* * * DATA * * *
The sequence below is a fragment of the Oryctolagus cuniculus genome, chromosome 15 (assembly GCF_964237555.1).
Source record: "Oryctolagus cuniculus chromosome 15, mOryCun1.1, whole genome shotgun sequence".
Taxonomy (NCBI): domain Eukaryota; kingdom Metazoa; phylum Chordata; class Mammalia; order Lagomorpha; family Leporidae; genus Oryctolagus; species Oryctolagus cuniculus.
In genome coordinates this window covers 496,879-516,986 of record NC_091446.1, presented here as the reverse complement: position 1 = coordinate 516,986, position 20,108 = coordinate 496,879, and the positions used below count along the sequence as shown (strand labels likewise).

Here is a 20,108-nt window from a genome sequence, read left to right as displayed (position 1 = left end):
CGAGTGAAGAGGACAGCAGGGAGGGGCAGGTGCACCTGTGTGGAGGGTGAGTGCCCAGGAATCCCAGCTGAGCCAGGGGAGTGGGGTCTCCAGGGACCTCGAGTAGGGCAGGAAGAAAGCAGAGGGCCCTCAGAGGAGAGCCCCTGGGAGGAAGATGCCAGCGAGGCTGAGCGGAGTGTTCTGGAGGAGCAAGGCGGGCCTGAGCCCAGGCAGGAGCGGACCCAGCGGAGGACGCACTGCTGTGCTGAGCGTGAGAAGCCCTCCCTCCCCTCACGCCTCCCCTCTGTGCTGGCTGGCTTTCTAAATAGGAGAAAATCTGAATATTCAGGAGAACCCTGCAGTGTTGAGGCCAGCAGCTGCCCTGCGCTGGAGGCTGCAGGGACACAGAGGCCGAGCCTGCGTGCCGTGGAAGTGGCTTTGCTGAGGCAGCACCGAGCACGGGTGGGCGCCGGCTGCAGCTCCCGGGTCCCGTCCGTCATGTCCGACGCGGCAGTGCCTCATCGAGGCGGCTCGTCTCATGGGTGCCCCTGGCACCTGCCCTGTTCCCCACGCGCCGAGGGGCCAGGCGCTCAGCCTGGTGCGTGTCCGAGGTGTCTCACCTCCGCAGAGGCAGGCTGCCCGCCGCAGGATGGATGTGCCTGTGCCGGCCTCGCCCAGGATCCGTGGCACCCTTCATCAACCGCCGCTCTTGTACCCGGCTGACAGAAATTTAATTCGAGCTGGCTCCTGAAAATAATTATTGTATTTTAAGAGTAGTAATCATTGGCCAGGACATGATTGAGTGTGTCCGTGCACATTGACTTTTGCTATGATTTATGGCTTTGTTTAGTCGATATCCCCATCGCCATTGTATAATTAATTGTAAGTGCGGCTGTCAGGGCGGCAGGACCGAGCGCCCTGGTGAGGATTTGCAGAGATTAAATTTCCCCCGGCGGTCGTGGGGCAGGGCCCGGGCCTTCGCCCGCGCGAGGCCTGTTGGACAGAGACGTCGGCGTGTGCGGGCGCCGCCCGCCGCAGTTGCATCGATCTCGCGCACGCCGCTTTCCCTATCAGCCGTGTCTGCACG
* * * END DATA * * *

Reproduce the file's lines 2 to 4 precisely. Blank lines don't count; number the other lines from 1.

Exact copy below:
Source record: "Oryctolagus cuniculus chromosome 15, mOryCun1.1, whole genome shotgun sequence".
Taxonomy (NCBI): domain Eukaryota; kingdom Metazoa; phylum Chordata; class Mammalia; order Lagomorpha; family Leporidae; genus Oryctolagus; species Oryctolagus cuniculus.
In genome coordinates this window covers 496,879-516,986 of record NC_091446.1, presented here as the reverse complement: position 1 = coordinate 516,986, position 20,108 = coordinate 496,879, and the positions used below count along the sequence as shown (strand labels likewise).